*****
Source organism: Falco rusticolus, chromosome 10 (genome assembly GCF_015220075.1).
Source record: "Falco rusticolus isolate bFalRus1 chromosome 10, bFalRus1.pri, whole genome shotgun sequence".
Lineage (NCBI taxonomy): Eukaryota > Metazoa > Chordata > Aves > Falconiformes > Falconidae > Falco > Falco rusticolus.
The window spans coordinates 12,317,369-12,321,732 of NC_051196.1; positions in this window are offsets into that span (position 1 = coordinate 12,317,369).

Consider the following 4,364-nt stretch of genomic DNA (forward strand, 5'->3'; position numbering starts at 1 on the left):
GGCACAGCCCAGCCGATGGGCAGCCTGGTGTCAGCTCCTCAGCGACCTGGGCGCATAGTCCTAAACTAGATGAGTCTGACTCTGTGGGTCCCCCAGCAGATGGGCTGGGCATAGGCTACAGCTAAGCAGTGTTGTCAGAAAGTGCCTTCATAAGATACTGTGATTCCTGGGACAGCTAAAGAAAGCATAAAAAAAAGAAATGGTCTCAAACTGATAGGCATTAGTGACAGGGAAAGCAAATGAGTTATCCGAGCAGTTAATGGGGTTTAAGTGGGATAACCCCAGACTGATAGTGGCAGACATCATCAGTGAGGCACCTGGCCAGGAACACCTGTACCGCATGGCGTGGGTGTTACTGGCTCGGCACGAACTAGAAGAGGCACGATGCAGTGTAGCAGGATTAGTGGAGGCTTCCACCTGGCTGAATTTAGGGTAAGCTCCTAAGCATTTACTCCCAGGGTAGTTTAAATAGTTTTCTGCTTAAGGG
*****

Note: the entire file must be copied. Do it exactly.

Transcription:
Source organism: Falco rusticolus, chromosome 10 (genome assembly GCF_015220075.1).
Source record: "Falco rusticolus isolate bFalRus1 chromosome 10, bFalRus1.pri, whole genome shotgun sequence".
Lineage (NCBI taxonomy): Eukaryota > Metazoa > Chordata > Aves > Falconiformes > Falconidae > Falco > Falco rusticolus.
The window spans coordinates 12,317,369-12,321,732 of NC_051196.1; positions in this window are offsets into that span (position 1 = coordinate 12,317,369).

Consider the following 4,364-nt stretch of genomic DNA (forward strand, 5'->3'; position numbering starts at 1 on the left):
GGCACAGCCCAGCCGATGGGCAGCCTGGTGTCAGCTCCTCAGCGACCTGGGCGCATAGTCCTAAACTAGATGAGTCTGACTCTGTGGGTCCCCCAGCAGATGGGCTGGGCATAGGCTACAGCTAAGCAGTGTTGTCAGAAAGTGCCTTCATAAGATACTGTGATTCCTGGGACAGCTAAAGAAAGCATAAAAAAAAGAAATGGTCTCAAACTGATAGGCATTAGTGACAGGGAAAGCAAATGAGTTATCCGAGCAGTTAATGGGGTTTAAGTGGGATAACCCCAGACTGATAGTGGCAGACATCATCAGTGAGGCACCTGGCCAGGAACACCTGTACCGCATGGCGTGGGTGTTACTGGCTCGGCACGAACTAGAAGAGGCACGATGCAGTGTAGCAGGATTAGTGGAGGCTTCCACCTGGCTGAATTTAGGGTAAGCTCCTAAGCATTTACTCCCAGGGTAGTTTAAATAGTTTTCTGCTTAAGGG